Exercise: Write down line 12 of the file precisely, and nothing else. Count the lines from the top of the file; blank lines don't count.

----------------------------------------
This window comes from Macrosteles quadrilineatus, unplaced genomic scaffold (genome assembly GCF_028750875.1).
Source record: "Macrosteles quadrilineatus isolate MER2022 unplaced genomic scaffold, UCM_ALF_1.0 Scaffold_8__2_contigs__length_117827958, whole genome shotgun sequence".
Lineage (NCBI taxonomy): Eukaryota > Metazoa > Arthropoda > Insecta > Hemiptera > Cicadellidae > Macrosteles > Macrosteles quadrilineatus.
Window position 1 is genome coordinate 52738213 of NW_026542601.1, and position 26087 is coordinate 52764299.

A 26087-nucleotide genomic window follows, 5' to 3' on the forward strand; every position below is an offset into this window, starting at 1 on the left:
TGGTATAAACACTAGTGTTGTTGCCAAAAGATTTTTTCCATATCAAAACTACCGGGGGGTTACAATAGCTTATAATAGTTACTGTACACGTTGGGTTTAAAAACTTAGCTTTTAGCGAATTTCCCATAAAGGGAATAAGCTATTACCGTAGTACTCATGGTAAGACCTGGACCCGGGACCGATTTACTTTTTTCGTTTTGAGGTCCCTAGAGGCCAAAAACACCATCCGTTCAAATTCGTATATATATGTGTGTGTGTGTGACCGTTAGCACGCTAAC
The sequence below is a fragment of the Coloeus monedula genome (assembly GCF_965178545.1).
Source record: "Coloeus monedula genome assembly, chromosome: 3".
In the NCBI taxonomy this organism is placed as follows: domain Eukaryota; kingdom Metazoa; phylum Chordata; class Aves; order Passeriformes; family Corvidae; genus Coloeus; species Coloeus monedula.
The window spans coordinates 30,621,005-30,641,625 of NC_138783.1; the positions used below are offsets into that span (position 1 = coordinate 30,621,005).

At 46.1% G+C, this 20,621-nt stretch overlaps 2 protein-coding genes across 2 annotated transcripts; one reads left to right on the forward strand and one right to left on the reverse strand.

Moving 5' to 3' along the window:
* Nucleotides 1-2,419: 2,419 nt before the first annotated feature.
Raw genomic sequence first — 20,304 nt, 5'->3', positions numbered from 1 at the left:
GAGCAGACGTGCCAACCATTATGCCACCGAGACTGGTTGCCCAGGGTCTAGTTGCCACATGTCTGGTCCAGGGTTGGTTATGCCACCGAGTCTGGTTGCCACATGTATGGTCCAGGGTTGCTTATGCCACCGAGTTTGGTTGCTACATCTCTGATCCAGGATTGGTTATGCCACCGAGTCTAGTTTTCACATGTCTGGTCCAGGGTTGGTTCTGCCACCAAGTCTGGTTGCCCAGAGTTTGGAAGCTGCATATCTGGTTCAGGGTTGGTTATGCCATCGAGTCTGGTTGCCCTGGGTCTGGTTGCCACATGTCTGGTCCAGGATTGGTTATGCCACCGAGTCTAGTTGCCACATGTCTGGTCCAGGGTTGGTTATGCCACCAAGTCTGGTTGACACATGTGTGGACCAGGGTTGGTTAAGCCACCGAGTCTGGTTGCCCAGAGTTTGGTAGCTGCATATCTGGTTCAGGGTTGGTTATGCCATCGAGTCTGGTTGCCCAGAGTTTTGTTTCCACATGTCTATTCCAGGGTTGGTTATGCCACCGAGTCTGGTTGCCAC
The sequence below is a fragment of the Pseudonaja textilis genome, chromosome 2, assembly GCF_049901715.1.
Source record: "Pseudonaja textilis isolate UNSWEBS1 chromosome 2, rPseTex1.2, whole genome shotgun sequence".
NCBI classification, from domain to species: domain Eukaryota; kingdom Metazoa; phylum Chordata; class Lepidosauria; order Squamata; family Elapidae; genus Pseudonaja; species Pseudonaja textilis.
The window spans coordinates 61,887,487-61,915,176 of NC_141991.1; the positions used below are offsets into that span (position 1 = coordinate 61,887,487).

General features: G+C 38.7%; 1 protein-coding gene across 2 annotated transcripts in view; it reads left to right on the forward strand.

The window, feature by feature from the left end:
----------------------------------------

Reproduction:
Moving 5' to 3' along the window: